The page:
On Our Radar: Today's Feminist News Roundup

Here’s all the feminist news on my radar today:

The Center for Investigative Reporting found that at least 150 women in California prisons were sterilized without the required permission of the state—some of the women say prison staff heavily pressured them into getting tubal ligations. [Sacramento Bee] 

• Now that DOMA has been declared unconstitutional, marriage equality advocates have to fight for rights state by state. First up: Pennsylvania. Political group Freedom to Marry says their goal is to have the majority of Americans living in states where same-sex marriage is legal by 2016. [Towleroad, The Atlantic] 

• Marriage isn’t the only issue limiting equality—writer Jasmyne Cannick points out how multiple injustices keep her from marrying her girlfriend. [Advocate] 

• The three Cleveland kidnapping victims Amanda Berry, Gina DeJesus, and Michelle Knight make their first public statement, via video, since their rescue: “I will not let the situation define who I am. I will define the situation.” [New York Times] 

• Thank you, Republicans! For forcing on women the “opportunity” to have a free, mandatory ultrasound. [This Week in Blackness] 

• I missed this piece in the June/July issue of Mother Jones until now, but read up on how insidious new “ag-gag” laws punish social justice activists who try to document abuses in the agricultural industry. [Mother Jones]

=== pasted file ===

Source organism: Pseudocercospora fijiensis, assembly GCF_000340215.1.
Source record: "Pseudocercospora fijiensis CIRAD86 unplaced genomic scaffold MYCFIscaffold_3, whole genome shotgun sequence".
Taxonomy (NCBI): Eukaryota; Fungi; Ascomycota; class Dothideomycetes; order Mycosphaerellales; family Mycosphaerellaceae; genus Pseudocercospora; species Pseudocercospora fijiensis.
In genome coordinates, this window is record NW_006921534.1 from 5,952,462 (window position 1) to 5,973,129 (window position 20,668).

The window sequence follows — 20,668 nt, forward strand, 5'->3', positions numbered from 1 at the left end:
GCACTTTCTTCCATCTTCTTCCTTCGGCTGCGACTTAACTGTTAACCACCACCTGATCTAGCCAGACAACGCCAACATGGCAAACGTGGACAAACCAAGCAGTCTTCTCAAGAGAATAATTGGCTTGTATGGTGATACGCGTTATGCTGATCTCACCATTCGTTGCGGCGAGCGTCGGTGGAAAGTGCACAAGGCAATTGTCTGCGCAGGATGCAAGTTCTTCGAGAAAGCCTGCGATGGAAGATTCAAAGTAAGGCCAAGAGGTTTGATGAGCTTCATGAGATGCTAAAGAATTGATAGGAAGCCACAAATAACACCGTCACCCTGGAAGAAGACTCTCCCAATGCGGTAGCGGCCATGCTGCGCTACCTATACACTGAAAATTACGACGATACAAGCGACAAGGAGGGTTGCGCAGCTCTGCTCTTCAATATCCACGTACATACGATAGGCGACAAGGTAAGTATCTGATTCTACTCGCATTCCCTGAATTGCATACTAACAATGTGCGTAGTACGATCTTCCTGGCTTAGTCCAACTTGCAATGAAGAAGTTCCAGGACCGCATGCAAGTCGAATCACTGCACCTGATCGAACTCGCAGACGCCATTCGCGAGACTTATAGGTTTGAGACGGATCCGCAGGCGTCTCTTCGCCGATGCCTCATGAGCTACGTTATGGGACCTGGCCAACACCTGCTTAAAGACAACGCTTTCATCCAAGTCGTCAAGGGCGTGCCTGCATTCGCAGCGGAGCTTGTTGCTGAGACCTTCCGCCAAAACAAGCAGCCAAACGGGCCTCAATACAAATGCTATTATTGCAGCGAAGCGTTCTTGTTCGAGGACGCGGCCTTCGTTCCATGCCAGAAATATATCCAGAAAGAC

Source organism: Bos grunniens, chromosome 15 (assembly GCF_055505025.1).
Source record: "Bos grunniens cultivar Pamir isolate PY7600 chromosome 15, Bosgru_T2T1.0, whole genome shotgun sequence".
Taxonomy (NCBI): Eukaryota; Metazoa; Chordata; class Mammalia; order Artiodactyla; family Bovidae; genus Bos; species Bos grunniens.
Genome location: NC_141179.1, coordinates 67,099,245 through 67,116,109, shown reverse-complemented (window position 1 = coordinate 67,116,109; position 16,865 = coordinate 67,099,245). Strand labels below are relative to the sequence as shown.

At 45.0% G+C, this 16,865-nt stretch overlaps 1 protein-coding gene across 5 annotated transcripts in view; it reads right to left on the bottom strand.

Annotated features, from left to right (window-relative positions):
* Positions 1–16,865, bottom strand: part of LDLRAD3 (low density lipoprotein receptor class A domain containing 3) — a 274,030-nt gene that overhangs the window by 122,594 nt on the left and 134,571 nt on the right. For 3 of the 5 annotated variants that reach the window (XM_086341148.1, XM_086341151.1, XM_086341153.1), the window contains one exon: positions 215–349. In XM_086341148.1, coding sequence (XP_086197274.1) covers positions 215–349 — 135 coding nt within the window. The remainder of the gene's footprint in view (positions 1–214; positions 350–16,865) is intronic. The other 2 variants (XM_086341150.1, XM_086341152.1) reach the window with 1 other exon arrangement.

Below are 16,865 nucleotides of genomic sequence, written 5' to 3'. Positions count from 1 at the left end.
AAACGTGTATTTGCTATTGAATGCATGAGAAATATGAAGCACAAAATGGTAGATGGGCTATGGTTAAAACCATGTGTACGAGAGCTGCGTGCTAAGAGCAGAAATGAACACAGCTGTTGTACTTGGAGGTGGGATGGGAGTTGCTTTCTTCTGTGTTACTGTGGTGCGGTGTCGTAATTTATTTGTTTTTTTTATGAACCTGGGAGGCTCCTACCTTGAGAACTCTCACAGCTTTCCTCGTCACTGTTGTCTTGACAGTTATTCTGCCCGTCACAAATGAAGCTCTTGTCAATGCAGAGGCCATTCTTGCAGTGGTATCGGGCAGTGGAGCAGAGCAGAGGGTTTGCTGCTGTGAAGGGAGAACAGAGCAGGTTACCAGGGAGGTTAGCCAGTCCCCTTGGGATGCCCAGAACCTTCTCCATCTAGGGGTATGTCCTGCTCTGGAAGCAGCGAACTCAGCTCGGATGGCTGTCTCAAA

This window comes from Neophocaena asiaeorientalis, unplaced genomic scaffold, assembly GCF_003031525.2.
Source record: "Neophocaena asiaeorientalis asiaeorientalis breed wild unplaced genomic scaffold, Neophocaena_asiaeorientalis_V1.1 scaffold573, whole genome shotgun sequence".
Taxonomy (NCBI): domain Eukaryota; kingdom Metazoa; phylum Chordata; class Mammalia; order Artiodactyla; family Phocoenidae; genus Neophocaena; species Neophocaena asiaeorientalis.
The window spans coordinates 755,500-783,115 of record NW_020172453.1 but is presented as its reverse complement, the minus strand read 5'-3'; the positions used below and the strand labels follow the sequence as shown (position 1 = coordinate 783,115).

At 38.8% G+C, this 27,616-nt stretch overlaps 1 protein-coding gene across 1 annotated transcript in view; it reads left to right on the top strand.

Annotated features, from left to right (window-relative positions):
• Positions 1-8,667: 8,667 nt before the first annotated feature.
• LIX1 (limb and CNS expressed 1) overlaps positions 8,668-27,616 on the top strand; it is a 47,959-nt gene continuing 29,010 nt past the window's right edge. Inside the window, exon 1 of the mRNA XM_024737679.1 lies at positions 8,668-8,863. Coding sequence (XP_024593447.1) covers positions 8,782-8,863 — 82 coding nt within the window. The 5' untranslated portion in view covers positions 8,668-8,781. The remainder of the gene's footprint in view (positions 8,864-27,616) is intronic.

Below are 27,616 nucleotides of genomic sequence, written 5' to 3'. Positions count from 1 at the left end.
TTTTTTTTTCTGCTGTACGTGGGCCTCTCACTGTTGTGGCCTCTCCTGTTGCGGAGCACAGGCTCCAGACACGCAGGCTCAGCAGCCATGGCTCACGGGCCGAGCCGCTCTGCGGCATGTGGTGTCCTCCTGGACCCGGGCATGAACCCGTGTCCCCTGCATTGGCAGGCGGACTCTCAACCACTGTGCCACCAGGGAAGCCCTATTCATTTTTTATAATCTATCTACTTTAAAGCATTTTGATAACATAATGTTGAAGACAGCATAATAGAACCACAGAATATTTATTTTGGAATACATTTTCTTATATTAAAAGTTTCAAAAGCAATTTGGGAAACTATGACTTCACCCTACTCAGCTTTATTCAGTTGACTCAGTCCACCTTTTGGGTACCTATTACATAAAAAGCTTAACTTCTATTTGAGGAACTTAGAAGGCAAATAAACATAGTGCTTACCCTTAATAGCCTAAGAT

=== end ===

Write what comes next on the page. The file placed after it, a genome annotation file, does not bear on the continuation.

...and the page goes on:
• Yoko Ono has a new book/art piece/confusing work out: Acorn. A writer at Autostraddle gives it a read. [Autostraddle]  

• Are you a woman of color who’s not religious? An anthology called Women of Color Beyond Faith is looking for submissions. [Humanist Network News]

What did I miss? Add your links to the comments. 

by Sarah Mirk
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Sarah Mirk is the former host of Bitch Media’s podcast Popaganda. She’s interested in gender, history, comics, and talking to strangers. You can follow her on Twitter

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1 Comment Has Been Posted

hunger strikes in California prisons protesting solitary

confinement began yesterday (Monday, July 8th).

Over 30,000 incarcerated people refused meals (that's people in two-thirds of the state's 33 prisons, and at all four out-of-state private prisons) and 2,300 prisoners failed to go to work or attend their prison classes, either refusing or in some cases saying they were sick: http://www.latimes.com/news/local/political/la-me-pc-ff-california-priso...

The combined hunger strike/work stoppage was called for by people incarcerated at the Pelican Bay State Prison's Security Housing Unit (think 23 hours locked in a cell for years, sometimes decades): http://t.co/SY51nanMVW and was taken up by people in other prisons both in solidarity and to protest their own conditions of confinement.

Samidoun Palestinian Prisoners’ Solidarity Network issued a call of solidarity with the US prisoners in Pelican Bay as well: http://electronicintifada.net/blogs/nora/prisoner-solidarity-palestine-p...

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